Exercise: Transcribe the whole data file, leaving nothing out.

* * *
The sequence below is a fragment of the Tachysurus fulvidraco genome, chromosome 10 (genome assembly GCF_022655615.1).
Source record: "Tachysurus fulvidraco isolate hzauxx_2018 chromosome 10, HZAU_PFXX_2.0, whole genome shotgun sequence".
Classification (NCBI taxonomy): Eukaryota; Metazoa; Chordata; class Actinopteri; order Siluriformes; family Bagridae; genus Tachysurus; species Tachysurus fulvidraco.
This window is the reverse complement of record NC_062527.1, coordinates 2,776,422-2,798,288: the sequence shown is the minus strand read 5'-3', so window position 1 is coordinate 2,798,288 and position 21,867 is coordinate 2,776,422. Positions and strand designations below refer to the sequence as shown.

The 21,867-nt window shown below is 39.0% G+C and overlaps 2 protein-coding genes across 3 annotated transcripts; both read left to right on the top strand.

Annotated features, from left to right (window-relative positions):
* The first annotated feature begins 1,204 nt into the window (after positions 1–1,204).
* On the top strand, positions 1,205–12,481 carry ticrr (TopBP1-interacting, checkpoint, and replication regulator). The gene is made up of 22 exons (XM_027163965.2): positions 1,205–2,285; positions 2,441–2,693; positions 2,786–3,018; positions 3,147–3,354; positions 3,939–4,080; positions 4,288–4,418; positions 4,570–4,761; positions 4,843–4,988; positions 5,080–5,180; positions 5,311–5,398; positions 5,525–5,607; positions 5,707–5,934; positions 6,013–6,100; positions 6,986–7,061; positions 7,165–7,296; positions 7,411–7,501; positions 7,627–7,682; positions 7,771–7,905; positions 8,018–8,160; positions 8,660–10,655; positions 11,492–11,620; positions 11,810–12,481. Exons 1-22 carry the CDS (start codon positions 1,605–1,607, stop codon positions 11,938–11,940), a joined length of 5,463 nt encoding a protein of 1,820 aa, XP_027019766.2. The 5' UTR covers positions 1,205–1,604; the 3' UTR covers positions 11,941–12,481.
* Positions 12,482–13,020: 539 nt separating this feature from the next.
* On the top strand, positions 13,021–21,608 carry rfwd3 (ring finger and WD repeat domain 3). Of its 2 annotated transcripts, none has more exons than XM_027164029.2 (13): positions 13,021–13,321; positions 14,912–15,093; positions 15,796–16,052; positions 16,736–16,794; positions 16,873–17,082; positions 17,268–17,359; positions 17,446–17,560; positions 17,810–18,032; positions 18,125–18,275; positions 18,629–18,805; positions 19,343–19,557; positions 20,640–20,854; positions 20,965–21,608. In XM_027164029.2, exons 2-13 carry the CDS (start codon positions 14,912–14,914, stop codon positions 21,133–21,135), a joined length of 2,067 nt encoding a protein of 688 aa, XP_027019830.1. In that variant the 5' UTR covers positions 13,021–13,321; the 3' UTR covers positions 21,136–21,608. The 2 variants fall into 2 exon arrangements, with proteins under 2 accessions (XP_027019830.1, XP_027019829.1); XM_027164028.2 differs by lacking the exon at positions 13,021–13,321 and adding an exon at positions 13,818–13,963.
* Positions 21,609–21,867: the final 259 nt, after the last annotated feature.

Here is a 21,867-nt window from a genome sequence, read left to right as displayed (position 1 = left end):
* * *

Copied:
The sequence below is a fragment of the Tachysurus fulvidraco genome, chromosome 10 (genome assembly GCF_022655615.1).
Source record: "Tachysurus fulvidraco isolate hzauxx_2018 chromosome 10, HZAU_PFXX_2.0, whole genome shotgun sequence".
Classification (NCBI taxonomy): Eukaryota; Metazoa; Chordata; class Actinopteri; order Siluriformes; family Bagridae; genus Tachysurus; species Tachysurus fulvidraco.
This window is the reverse complement of record NC_062527.1, coordinates 2,776,422-2,798,288: the sequence shown is the minus strand read 5'-3', so window position 1 is coordinate 2,798,288 and position 21,867 is coordinate 2,776,422. Positions and strand designations below refer to the sequence as shown.

The 21,867-nt window shown below is 39.0% G+C and overlaps 2 protein-coding genes across 3 annotated transcripts; both read left to right on the top strand.

Annotated features, from left to right (window-relative positions):
* The first annotated feature begins 1,204 nt into the window (after positions 1–1,204).
* On the top strand, positions 1,205–12,481 carry ticrr (TopBP1-interacting, checkpoint, and replication regulator). The gene is made up of 22 exons (XM_027163965.2): positions 1,205–2,285; positions 2,441–2,693; positions 2,786–3,018; positions 3,147–3,354; positions 3,939–4,080; positions 4,288–4,418; positions 4,570–4,761; positions 4,843–4,988; positions 5,080–5,180; positions 5,311–5,398; positions 5,525–5,607; positions 5,707–5,934; positions 6,013–6,100; positions 6,986–7,061; positions 7,165–7,296; positions 7,411–7,501; positions 7,627–7,682; positions 7,771–7,905; positions 8,018–8,160; positions 8,660–10,655; positions 11,492–11,620; positions 11,810–12,481. Exons 1-22 carry the CDS (start codon positions 1,605–1,607, stop codon positions 11,938–11,940), a joined length of 5,463 nt encoding a protein of 1,820 aa, XP_027019766.2. The 5' UTR covers positions 1,205–1,604; the 3' UTR covers positions 11,941–12,481.
* Positions 12,482–13,020: 539 nt separating this feature from the next.
* On the top strand, positions 13,021–21,608 carry rfwd3 (ring finger and WD repeat domain 3). Of its 2 annotated transcripts, none has more exons than XM_027164029.2 (13): positions 13,021–13,321; positions 14,912–15,093; positions 15,796–16,052; positions 16,736–16,794; positions 16,873–17,082; positions 17,268–17,359; positions 17,446–17,560; positions 17,810–18,032; positions 18,125–18,275; positions 18,629–18,805; positions 19,343–19,557; positions 20,640–20,854; positions 20,965–21,608. In XM_027164029.2, exons 2-13 carry the CDS (start codon positions 14,912–14,914, stop codon positions 21,133–21,135), a joined length of 2,067 nt encoding a protein of 688 aa, XP_027019830.1. In that variant the 5' UTR covers positions 13,021–13,321; the 3' UTR covers positions 21,136–21,608. The 2 variants fall into 2 exon arrangements, with proteins under 2 accessions (XP_027019830.1, XP_027019829.1); XM_027164028.2 differs by lacking the exon at positions 13,021–13,321 and adding an exon at positions 13,818–13,963.
* Positions 21,609–21,867: the final 259 nt, after the last annotated feature.

Here is a 21,867-nt window from a genome sequence, read left to right as displayed (position 1 = left end):